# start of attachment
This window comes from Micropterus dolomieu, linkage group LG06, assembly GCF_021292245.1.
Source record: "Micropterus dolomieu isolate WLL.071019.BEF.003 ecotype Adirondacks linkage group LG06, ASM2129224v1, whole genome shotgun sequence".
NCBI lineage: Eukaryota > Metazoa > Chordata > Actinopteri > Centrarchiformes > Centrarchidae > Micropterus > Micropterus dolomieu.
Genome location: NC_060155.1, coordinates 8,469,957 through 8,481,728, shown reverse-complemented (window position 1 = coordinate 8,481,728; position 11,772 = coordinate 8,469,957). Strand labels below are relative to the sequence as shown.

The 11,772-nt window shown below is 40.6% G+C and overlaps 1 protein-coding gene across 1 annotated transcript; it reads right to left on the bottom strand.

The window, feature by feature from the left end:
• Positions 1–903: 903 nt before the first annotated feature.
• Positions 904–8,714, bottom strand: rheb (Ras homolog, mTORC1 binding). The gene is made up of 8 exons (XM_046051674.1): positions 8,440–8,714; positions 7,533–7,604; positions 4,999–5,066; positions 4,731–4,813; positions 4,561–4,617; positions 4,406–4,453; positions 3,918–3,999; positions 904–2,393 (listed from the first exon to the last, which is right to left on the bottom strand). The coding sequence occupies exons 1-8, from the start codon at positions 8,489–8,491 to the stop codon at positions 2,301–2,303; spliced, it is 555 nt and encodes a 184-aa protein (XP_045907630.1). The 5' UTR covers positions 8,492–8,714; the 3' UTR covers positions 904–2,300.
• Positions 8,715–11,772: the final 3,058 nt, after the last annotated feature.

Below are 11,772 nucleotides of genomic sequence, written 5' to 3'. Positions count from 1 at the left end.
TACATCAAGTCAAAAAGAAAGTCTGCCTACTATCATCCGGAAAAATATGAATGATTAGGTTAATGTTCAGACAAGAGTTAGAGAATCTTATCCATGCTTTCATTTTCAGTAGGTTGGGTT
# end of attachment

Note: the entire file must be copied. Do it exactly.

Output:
This window comes from Micropterus dolomieu, linkage group LG06, assembly GCF_021292245.1.
Source record: "Micropterus dolomieu isolate WLL.071019.BEF.003 ecotype Adirondacks linkage group LG06, ASM2129224v1, whole genome shotgun sequence".
NCBI lineage: Eukaryota > Metazoa > Chordata > Actinopteri > Centrarchiformes > Centrarchidae > Micropterus > Micropterus dolomieu.
Genome location: NC_060155.1, coordinates 8,469,957 through 8,481,728, shown reverse-complemented (window position 1 = coordinate 8,481,728; position 11,772 = coordinate 8,469,957). Strand labels below are relative to the sequence as shown.

The 11,772-nt window shown below is 40.6% G+C and overlaps 1 protein-coding gene across 1 annotated transcript; it reads right to left on the bottom strand.

The window, feature by feature from the left end:
• Positions 1–903: 903 nt before the first annotated feature.
• Positions 904–8,714, bottom strand: rheb (Ras homolog, mTORC1 binding). The gene is made up of 8 exons (XM_046051674.1): positions 8,440–8,714; positions 7,533–7,604; positions 4,999–5,066; positions 4,731–4,813; positions 4,561–4,617; positions 4,406–4,453; positions 3,918–3,999; positions 904–2,393 (listed from the first exon to the last, which is right to left on the bottom strand). The coding sequence occupies exons 1-8, from the start codon at positions 8,489–8,491 to the stop codon at positions 2,301–2,303; spliced, it is 555 nt and encodes a 184-aa protein (XP_045907630.1). The 5' UTR covers positions 8,492–8,714; the 3' UTR covers positions 904–2,300.
• Positions 8,715–11,772: the final 3,058 nt, after the last annotated feature.

Below are 11,772 nucleotides of genomic sequence, written 5' to 3'. Positions count from 1 at the left end.
TACATCAAGTCAAAAAGAAAGTCTGCCTACTATCATCCGGAAAAATATGAATGATTAGGTTAATGTTCAGACAAGAGTTAGAGAATCTTATCCATGCTTTCATTTTCAGTAGGTTGGGTT